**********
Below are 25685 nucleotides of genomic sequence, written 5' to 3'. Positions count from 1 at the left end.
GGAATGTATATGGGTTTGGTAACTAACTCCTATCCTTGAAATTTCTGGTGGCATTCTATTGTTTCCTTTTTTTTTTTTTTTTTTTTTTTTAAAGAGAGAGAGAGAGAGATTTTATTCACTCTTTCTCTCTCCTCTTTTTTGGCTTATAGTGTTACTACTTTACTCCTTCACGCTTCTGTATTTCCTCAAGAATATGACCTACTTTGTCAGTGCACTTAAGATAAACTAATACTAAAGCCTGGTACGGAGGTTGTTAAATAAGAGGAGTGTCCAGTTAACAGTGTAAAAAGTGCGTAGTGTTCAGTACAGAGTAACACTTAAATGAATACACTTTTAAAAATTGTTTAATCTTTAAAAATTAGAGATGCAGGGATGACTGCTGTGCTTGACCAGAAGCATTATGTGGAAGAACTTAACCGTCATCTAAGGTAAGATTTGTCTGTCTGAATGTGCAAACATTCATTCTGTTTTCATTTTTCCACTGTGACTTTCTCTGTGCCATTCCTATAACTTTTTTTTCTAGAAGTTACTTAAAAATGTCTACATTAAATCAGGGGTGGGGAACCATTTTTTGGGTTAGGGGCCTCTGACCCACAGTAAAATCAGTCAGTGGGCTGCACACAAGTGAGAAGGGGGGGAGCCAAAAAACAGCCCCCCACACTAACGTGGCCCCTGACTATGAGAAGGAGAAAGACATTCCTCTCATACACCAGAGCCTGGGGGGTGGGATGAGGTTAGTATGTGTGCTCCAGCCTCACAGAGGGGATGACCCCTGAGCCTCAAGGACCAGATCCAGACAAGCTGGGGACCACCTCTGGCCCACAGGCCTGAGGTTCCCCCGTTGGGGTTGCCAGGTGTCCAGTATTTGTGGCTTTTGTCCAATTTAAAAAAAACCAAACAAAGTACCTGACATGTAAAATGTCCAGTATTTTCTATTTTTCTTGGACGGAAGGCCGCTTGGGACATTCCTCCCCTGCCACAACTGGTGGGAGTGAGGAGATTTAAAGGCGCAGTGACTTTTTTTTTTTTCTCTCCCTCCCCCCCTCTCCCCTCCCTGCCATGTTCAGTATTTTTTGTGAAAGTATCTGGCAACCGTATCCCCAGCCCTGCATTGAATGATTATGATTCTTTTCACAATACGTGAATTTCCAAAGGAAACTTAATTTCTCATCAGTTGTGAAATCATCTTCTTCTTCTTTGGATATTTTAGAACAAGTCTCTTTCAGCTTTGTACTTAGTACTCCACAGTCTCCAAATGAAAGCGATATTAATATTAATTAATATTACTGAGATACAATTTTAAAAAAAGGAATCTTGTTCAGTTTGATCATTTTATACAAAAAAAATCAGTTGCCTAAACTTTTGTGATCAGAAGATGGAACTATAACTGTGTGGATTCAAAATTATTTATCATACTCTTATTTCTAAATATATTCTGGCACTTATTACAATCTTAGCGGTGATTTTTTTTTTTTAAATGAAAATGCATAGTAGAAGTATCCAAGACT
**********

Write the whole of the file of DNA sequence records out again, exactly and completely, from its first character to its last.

Below are 25685 nucleotides of genomic sequence, written 5' to 3'. Positions count from 1 at the left end.
GGAATGTATATGGGTTTGGTAACTAACTCCTATCCTTGAAATTTCTGGTGGCATTCTATTGTTTCCTTTTTTTTTTTTTTTTTTTTTTTTAAAGAGAGAGAGAGAGAGATTTTATTCACTCTTTCTCTCTCCTCTTTTTTGGCTTATAGTGTTACTACTTTACTCCTTCACGCTTCTGTATTTCCTCAAGAATATGACCTACTTTGTCAGTGCACTTAAGATAAACTAATACTAAAGCCTGGTACGGAGGTTGTTAAATAAGAGGAGTGTCCAGTTAACAGTGTAAAAAGTGCGTAGTGTTCAGTACAGAGTAACACTTAAATGAATACACTTTTAAAAATTGTTTAATCTTTAAAAATTAGAGATGCAGGGATGACTGCTGTGCTTGACCAGAAGCATTATGTGGAAGAACTTAACCGTCATCTAAGGTAAGATTTGTCTGTCTGAATGTGCAAACATTCATTCTGTTTTCATTTTTCCACTGTGACTTTCTCTGTGCCATTCCTATAACTTTTTTTTCTAGAAGTTACTTAAAAATGTCTACATTAAATCAGGGGTGGGGAACCATTTTTTGGGTTAGGGGCCTCTGACCCACAGTAAAATCAGTCAGTGGGCTGCACACAAGTGAGAAGGGGGGGAGCCAAAAAACAGCCCCCCACACTAACGTGGCCCCTGACTATGAGAAGGAGAAAGACATTCCTCTCATACACCAGAGCCTGGGGGGTGGGATGAGGTTAGTATGTGTGCTCCAGCCTCACAGAGGGGATGACCCCTGAGCCTCAAGGACCAGATCCAGACAAGCTGGGGACCACCTCTGGCCCACAGGCCTGAGGTTCCCCCGTTGGGGTTGCCAGGTGTCCAGTATTTGTGGCTTTTGTCCAATTTAAAAAAAACCAAACAAAGTACCTGACATGTAAAATGTCCAGTATTTTCTATTTTTCTTGGACGGAAGGCCGCTTGGGACATTCCTCCCCTGCCACAACTGGTGGGAGTGAGGAGATTTAAAGGCGCAGTGACTTTTTTTTTTTTCTCTCCCTCCCCCCCTCTCCCCTCCCTGCCATGTTCAGTATTTTTTGTGAAAGTATCTGGCAACCGTATCCCCAGCCCTGCATTGAATGATTATGATTCTTTTCACAATACGTGAATTTCCAAAGGAAACTTAATTTCTCATCAGTTGTGAAATCATCTTCTTCTTCTTTGGATATTTTAGAACAAGTCTCTTTCAGCTTTGTACTTAGTACTCCACAGTCTCCAAATGAAAGCGATATTAATATTAATTAATATTACTGAGATACAATTTTAAAAAAAGGAATCTTGTTCAGTTTGATCATTTTATACAAAAAAAATCAGTTGCCTAAACTTTTGTGATCAGAAGATGGAACTATAACTGTGTGGATTCAAAATTATTTATCATACTCTTATTTCTAAATATATTCTGGCACTTATTACAATCTTAGCGGTGATTTTTTTTTTTTAAATGAAAATGCATAGTAGAAGTATCCAAGACT